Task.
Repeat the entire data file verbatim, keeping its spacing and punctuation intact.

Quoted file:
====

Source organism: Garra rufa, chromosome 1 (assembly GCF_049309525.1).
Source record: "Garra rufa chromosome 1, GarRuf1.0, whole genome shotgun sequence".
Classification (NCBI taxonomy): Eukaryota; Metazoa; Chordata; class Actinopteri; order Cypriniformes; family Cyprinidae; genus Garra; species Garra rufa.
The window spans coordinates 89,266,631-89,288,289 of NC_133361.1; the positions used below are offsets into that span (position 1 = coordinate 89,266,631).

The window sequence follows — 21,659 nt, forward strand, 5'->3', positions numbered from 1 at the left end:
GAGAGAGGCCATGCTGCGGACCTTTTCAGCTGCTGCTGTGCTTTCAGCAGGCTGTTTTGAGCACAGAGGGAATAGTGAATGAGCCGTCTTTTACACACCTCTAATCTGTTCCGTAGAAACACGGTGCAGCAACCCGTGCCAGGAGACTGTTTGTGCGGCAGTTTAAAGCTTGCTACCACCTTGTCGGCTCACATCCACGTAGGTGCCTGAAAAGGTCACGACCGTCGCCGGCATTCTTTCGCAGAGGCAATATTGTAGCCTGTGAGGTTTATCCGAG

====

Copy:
Source organism: Garra rufa, chromosome 1 (assembly GCF_049309525.1).
Source record: "Garra rufa chromosome 1, GarRuf1.0, whole genome shotgun sequence".
Classification (NCBI taxonomy): Eukaryota; Metazoa; Chordata; class Actinopteri; order Cypriniformes; family Cyprinidae; genus Garra; species Garra rufa.
The window spans coordinates 89,266,631-89,288,289 of NC_133361.1; the positions used below are offsets into that span (position 1 = coordinate 89,266,631).

The window sequence follows — 21,659 nt, forward strand, 5'->3', positions numbered from 1 at the left end:
GAGAGAGGCCATGCTGCGGACCTTTTCAGCTGCTGCTGTGCTTTCAGCAGGCTGTTTTGAGCACAGAGGGAATAGTGAATGAGCCGTCTTTTACACACCTCTAATCTGTTCCGTAGAAACACGGTGCAGCAACCCGTGCCAGGAGACTGTTTGTGCGGCAGTTTAAAGCTTGCTACCACCTTGTCGGCTCACATCCACGTAGGTGCCTGAAAAGGTCACGACCGTCGCCGGCATTCTTTCGCAGAGGCAATATTGTAGCCTGTGAGGTTTATCCGAG